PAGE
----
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Learning Objectives

After completing this chapter, the reader will be able to

  • Define the term drug information, used in different contexts, and relate it to the term medication information.

  • Identify the services provided by drug information centers.

  • Describe the skills needed to perform medication information functions.

  • Identify major factors that have influenced the ability to provide medication information.

  • Describe how the expanding integration of information technology has changed the methods of searching, analyzing, and providing medication information to patients and health care professionals.

  • Describe how the increase in cost of health care has expanded the role of medication information specialists.

  • Describe practice opportunities for a medication information specialist.

Key Concepts

  1. Medication information may be patient-specific or developed for a given patient population.

  2. Medication information provision has evolved in the last 50 years as focus has shifted to medication safety, advances in informatics, evidence-based medicine, and new environments of care.

  3. With computerized medical records and order entry systems, medication information specialists can take a leadership role in incorporating automated interventions that improve safety and provide education at the point of prescribing.

  4. Medication information specialists must keep abreast of advances in information technology.

  5. Medication literature evaluation skills are essential.

  6. Leadership and career opportunities exist in a variety of settings for medication information specialists.


The United States (U.S.) health care system is undergoing important changes, which is offering challenges and opportunities for health care providers, insurers, caregivers, and consumers. Several factors are driving these changes including new regulations in health care (e.g., expanded coverage for preventive care for patients of all ages, coverage regardless of preexisting conditions, the mandate for all Americans to acquire health insurance, expansion of Medicaid), the continued pressure to reduce health care costs, and the need to improve efficiency, quality, and safety of care.1-3 The appropriate use of pharmaceuticals continues to be an essential element in this process because drugs represent a significant portion of the health care dollars spent in the United States. Total health care system spending on medication reached $320 billion in 2011, an increase of about $50 billion since 2006 and $125 billion since 2002.2 The availability of patient-, disease-, and medication-specific information, and a knowledgeable decision maker are integral components of providing a system that supports the safe and appropriate use of medications.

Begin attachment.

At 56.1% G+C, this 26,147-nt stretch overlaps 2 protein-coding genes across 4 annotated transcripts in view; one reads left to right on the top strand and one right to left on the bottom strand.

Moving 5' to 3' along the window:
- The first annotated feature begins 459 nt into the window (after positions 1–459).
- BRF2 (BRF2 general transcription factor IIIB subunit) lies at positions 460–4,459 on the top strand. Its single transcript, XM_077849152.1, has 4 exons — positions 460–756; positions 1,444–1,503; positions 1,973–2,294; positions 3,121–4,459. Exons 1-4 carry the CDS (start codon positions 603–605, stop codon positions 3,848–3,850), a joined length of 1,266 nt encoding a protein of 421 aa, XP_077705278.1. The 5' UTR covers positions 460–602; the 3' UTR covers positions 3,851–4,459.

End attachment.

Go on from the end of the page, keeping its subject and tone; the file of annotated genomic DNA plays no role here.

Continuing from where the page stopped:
The provision of medication information is among the most fundamental responsibilities of pharmacists. ❶ Medication information may be patient-specific, or developed for a given patient population, such as therapeutic guidelines, communication of a national quality initiative, coordination of an adverse drug event reporting and analysis program, publication of an electronic newsletter, or updating a Web site. The pharmacist can serve as a resource for issues regarding cost-effective medication selection and use, medication policy decisions (drug benefits), medication information resource selection, or practice-related issues. Medication information opportunities ...

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